Julio Zuñiga Medina is troubled. Toro Muerto’s archaeological treasures that are represented by roughly 5,000 ancient petroglyphs, presumed to be of the Wari people, are not being protected by the Peruvian authorities, it seems. It is possible to wander over 5 km in this desert area unsupervised and unwatched, even though vandals have defaced and removed rocks. All this deeply bothers Julio who bemoans the fact that very few Peruvians seem to care, only tourists who come here to see the ancient artwork.
With his wife Durby, Julio Medina owns a lodge by the Majes-Colca River, the first in the valley to accommodate guests. River rafting is a favorite sport around here. The shrimp caught in the river is the stuff of gourmet legend, which Durby will prepare beautifully, like all meals at the lodge.
Julio is a man of many interests. He makes his own wine from grapes that are crushed the old-fashioned way, by stomping. He likewise makes pisco in a distiller he fashioned himself, aging the brandy in huge earthenware jars that were manufactured in 1734 and inherited from his grandparents. He used to be a bullfighter in the very ring that sits on his property, complete with viewing stands. He revels in the fact that the Milky Way can be seen from his backyard. But, most of all, he talks lovingly about the valley that has long claimed his affection. At this stage in his life, he says, he doubts he will ever leave, even though his children live in six countries around the world. In short, Julio is deeply rooted in the land, a native Peruvian of Spanish ancestors who came here generations ago.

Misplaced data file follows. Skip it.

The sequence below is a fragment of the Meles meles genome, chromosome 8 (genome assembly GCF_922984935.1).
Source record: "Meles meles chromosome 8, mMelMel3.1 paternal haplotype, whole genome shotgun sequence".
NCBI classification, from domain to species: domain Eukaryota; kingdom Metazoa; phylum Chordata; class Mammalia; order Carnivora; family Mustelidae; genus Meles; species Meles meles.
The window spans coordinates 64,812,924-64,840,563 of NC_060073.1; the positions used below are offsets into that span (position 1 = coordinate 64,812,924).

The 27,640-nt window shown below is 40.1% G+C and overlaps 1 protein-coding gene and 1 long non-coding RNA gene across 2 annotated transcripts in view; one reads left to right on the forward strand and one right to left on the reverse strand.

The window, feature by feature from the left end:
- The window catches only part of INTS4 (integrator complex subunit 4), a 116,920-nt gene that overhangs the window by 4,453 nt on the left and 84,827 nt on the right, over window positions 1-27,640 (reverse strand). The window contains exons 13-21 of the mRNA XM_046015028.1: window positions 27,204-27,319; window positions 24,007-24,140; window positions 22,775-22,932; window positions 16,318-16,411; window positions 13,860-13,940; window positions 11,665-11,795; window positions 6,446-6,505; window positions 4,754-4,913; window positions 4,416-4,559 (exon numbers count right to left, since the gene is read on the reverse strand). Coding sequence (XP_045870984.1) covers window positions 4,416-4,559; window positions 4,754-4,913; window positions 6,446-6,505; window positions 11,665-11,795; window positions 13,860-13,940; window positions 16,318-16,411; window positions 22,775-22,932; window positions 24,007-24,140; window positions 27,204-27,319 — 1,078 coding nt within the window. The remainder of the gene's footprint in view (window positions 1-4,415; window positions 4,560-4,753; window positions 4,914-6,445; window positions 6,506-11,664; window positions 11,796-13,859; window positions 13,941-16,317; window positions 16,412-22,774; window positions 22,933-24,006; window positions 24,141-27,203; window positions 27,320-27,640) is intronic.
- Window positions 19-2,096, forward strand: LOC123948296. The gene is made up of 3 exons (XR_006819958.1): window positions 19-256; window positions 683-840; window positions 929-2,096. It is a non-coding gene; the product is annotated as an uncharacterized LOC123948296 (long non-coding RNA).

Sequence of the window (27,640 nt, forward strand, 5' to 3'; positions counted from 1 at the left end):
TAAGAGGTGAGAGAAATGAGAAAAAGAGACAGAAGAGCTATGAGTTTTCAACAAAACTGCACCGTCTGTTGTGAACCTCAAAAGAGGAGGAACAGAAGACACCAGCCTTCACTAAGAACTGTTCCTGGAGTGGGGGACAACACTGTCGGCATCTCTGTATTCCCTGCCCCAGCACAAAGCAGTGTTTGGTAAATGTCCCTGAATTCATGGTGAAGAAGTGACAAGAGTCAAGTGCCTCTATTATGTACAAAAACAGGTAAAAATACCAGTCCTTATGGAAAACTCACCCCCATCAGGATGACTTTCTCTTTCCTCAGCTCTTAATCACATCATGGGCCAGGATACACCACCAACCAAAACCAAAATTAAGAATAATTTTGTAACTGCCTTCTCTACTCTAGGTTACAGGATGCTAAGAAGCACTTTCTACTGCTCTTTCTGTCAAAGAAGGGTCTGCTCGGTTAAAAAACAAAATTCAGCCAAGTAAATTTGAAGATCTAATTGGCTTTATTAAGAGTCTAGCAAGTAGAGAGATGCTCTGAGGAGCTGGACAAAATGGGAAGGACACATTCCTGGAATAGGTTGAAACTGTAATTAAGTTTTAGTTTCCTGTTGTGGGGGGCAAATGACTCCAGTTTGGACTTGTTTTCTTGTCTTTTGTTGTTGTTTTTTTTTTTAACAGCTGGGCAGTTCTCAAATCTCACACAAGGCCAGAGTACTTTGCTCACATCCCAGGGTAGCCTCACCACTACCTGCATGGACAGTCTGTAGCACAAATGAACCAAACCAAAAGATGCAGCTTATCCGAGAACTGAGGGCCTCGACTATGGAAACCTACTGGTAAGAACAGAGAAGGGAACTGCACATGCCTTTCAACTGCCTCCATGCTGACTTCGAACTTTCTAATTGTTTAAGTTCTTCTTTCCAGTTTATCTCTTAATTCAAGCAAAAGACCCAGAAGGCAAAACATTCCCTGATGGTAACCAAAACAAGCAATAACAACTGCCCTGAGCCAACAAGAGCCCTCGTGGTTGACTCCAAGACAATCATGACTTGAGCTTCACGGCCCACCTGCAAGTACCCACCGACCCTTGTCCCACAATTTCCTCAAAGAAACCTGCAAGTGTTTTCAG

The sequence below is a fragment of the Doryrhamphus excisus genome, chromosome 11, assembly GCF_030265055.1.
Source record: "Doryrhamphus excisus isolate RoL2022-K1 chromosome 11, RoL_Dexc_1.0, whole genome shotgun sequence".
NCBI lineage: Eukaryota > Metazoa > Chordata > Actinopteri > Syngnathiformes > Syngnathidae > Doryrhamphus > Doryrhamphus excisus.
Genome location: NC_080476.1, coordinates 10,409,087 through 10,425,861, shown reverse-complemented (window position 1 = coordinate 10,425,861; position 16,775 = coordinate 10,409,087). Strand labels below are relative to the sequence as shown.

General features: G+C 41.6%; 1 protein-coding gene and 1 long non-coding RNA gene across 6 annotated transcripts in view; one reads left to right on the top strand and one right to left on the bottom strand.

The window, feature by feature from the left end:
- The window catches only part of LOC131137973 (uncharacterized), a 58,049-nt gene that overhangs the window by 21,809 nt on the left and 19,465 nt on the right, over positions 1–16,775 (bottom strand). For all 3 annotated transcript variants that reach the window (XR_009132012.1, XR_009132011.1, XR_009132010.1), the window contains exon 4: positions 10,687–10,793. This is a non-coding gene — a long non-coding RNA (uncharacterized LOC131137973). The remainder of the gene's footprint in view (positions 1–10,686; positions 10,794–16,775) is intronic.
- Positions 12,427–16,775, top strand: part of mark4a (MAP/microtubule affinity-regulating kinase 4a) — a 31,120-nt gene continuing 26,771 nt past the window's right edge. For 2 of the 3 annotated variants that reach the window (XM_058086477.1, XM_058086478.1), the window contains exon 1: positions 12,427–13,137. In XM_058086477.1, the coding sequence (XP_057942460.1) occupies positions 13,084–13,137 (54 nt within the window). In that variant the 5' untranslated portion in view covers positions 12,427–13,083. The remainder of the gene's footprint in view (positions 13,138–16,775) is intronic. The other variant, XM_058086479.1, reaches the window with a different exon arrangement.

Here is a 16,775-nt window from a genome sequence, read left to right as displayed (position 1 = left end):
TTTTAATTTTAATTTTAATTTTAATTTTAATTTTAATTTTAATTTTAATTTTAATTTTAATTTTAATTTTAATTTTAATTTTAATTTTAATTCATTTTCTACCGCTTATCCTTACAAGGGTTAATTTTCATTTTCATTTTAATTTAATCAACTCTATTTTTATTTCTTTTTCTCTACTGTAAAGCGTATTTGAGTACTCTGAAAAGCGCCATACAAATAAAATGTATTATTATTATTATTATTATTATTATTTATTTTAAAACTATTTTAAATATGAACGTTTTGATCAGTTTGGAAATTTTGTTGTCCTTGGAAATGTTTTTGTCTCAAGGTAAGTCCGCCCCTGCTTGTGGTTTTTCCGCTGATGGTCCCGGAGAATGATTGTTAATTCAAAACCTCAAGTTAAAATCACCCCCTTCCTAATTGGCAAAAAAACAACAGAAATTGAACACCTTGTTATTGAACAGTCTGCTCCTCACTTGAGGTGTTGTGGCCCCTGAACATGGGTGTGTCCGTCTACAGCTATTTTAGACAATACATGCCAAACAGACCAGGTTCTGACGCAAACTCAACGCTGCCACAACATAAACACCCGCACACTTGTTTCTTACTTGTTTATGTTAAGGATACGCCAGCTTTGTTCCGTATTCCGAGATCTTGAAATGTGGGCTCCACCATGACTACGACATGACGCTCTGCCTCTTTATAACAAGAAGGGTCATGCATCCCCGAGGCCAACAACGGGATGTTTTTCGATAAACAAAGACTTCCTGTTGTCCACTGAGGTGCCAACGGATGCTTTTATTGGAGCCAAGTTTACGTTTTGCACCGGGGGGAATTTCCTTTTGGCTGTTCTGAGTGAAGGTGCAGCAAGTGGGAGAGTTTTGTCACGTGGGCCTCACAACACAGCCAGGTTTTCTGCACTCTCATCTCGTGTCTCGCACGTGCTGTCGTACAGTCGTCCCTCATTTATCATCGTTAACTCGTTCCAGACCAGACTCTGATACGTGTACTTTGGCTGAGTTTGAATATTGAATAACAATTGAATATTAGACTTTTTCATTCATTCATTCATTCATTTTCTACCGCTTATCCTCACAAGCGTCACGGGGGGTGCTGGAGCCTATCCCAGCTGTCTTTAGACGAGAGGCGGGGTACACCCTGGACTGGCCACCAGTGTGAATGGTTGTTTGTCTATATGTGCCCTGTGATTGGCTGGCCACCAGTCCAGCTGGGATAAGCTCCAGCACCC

Julio loves to take his guests up to Toro Muerto. He has taken a personal interest in the petroglyphs, having studied them for years, catalogued them, and even has his own interpretations of what the enigmatic symbols on the rocks mean. He would ask both my wife and me for our own, which was like asking us to decipher Aymara. At one of them though, I thought I saw the dawning of our solar system. When he said it meant creation to him, for a fleeting moment I thought I had broken the Enigma Code. Each rock with at least one petroglyph is numbered, courtesy of an unknown (to me) entity but which Julio uses to cross-reference his own written material that he brings with him to share.
We ask him the obvious question of whether he’s ever going to publish his writings. Even if Julio’s been asked this many times before, he replies that it will be up to his family after he’s gone. For now, he sees it as his mission to talk one-on-one to as many people as will listen about the stories on the rocks, the largest collection of petroglyphs in the world. Will enough people care to save them from thoughtless violation? The government should at least do more than just collect admission fees. Nothing would please Julio more.